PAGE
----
U.S. Senator Calls For Regulators To Address Blind Spot Under SUVs’ Big Hoods


Senator Richard Blumenthal, who serves on the committee overseeing the National Highway Traffic Safety Administration (NHTSA), on Friday asked the agency to address the danger that SUVs pose to children and other pedestrians.

As SUVs have grown in size and their front fascias have become more upright and tall, blind spots have formed in front of these vehicles in which a surprising amount can hide. NBC News4 in New York recently conducted an informal test that found that nine children could sit in a line in front of a GM full-size SUV without being seen by the driver.

Blumenthal noted that Congress previously mandated the use of rearview cameras to help address the danger of backover accidents. “A similar, simple solution of front visibility could help prevent these deaths,” he said, according to Reuters.

Read Also: U.S. Study States The Obvious: SUVs Are More Deadly To Pedestrians Than Traditional Cars

The senator asked the NHTSA to release incident data about these kinds of accidents, saying it’s “critical to understanding the true scope of frontovers and the steps that can be taken to prevent these tragic incidents.”

Publicly available NHTSA data already suggests that 177 children pedestrians were killed on U.S. roads in 2019 and a further 48 children on bicycles were killed in that same year. But it’s not just children; American pedestrians are facing more and more danger on the road.

In 2020, 6,721 pedestrians were killed on U.S. roads, increasing by 4.8 percent over the previous year. The fatality rate, meanwhile, rose by 21 percent that year, which was the largest increase since NHTSA started tracking pedestrian deaths. In 2021, meanwhile, traffic deaths jumped by another 10.8 percent.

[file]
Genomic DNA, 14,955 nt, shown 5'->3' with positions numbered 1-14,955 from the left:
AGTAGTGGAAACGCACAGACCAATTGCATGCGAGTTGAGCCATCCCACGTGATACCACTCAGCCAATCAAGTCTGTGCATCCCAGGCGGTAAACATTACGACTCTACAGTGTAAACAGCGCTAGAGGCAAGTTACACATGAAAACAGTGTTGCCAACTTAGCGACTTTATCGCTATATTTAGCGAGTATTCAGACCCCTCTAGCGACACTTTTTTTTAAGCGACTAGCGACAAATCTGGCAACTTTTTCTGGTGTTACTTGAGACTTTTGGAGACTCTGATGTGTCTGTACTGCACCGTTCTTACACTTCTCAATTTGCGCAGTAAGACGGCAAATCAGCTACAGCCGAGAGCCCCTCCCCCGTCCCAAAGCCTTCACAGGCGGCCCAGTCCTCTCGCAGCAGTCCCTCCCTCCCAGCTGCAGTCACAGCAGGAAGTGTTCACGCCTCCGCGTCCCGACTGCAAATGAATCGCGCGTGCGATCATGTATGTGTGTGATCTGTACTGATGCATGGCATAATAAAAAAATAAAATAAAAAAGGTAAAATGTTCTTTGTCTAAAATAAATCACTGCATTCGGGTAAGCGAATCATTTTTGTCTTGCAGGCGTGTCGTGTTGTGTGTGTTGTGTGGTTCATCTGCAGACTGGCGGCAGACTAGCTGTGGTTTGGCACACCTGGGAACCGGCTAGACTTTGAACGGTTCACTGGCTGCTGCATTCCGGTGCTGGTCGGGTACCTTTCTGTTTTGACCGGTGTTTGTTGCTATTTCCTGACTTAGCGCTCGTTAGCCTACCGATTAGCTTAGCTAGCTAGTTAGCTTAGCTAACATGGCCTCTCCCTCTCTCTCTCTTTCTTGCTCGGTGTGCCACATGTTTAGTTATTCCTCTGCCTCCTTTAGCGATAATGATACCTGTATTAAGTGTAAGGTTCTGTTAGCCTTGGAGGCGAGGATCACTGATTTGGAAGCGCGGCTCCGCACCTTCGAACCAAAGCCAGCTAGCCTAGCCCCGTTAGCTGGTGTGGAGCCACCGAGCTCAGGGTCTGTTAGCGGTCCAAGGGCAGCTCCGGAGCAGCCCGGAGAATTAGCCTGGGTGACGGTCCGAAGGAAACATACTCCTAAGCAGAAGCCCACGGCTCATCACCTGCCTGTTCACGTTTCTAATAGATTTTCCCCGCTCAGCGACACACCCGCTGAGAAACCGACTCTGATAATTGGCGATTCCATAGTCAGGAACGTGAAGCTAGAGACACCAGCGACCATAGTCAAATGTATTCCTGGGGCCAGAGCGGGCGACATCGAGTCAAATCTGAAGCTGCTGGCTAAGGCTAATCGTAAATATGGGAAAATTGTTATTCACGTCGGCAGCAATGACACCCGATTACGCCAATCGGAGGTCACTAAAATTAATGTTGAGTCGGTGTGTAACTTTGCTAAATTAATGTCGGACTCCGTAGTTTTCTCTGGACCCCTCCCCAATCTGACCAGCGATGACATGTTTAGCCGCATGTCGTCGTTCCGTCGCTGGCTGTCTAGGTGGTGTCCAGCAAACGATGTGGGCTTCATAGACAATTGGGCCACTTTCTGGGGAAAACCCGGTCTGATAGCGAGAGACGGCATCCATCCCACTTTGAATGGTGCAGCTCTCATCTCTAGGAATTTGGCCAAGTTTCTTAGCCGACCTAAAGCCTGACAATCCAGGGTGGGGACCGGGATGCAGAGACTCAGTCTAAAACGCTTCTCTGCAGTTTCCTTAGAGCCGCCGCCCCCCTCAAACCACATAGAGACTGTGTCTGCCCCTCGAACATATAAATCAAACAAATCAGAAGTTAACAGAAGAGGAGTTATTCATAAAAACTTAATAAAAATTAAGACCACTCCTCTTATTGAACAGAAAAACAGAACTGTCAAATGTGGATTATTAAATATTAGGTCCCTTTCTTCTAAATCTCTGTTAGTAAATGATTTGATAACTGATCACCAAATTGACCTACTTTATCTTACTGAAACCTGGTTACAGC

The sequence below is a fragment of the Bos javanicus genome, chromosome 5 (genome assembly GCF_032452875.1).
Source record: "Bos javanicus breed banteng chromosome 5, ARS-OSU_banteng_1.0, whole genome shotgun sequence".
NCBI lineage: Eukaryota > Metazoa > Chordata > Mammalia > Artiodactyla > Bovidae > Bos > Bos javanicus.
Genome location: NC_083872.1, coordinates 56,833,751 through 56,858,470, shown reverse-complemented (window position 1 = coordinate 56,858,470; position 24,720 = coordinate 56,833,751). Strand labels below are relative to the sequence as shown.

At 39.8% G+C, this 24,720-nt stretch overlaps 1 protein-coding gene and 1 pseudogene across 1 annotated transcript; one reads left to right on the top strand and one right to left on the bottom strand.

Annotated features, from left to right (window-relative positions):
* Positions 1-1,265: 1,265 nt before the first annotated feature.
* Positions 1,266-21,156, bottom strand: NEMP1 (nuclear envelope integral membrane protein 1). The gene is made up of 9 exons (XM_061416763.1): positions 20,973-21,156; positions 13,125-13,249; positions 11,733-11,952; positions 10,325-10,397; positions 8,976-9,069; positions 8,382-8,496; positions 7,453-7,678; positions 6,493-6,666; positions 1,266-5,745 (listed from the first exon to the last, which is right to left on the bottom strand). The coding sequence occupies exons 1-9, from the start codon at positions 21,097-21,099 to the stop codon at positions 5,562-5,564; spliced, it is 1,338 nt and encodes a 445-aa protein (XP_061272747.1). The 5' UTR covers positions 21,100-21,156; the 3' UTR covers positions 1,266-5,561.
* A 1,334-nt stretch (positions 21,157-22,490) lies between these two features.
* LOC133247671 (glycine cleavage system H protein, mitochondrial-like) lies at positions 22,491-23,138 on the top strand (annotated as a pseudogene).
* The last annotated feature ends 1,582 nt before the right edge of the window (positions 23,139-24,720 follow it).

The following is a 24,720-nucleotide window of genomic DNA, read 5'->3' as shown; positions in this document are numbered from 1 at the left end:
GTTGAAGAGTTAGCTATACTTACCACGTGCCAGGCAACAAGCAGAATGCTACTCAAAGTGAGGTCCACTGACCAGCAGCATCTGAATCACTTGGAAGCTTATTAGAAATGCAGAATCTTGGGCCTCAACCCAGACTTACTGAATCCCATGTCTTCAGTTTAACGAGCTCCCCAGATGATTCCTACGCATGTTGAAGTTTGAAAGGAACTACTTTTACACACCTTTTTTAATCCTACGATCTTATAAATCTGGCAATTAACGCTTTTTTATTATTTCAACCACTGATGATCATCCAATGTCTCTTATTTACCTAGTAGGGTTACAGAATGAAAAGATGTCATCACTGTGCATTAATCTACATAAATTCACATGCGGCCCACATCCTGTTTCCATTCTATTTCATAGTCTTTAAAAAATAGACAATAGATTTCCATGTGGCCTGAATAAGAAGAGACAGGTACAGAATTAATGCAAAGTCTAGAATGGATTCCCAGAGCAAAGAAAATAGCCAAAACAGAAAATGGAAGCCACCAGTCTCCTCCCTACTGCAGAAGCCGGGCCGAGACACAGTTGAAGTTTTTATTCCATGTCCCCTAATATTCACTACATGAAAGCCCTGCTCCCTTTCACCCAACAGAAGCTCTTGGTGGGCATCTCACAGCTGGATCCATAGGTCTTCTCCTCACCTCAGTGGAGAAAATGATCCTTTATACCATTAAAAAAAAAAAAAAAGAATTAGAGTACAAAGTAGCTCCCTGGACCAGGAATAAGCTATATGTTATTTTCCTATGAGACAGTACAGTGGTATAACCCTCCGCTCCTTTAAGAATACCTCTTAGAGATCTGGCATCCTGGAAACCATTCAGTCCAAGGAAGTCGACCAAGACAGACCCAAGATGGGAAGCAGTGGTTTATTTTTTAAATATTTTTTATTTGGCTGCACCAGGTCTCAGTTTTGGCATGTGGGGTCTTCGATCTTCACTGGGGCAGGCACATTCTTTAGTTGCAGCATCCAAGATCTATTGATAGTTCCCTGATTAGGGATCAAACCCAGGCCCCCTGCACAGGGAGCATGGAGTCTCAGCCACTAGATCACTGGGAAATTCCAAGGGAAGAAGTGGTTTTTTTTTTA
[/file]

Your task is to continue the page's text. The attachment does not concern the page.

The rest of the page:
The IIHS, meanwhile, found this year that not only do large SUVs and pickup trucks cause more severe injuries when they strike pedestrians, they are also more likely to hit a pedestrian in the first place.

The size and height of SUVs is also making other drivers less safe. The IIHS decided to update its side impact crash testing this year to make its barrier bigger and heavier in order to reflect the reality that more vehicles on the road are SUVs. Under this new testing regimen, six sedans that had previously earned the institute’s highest rating lost it and several were demoted to its lowest possible rating.

A number of automakers do offer forward-facing cameras, just as many automakers provided backup cameras before they were mandated. Moreover, some vehicles have radar sensors that can provide drivers with audible warnings about objects around them.

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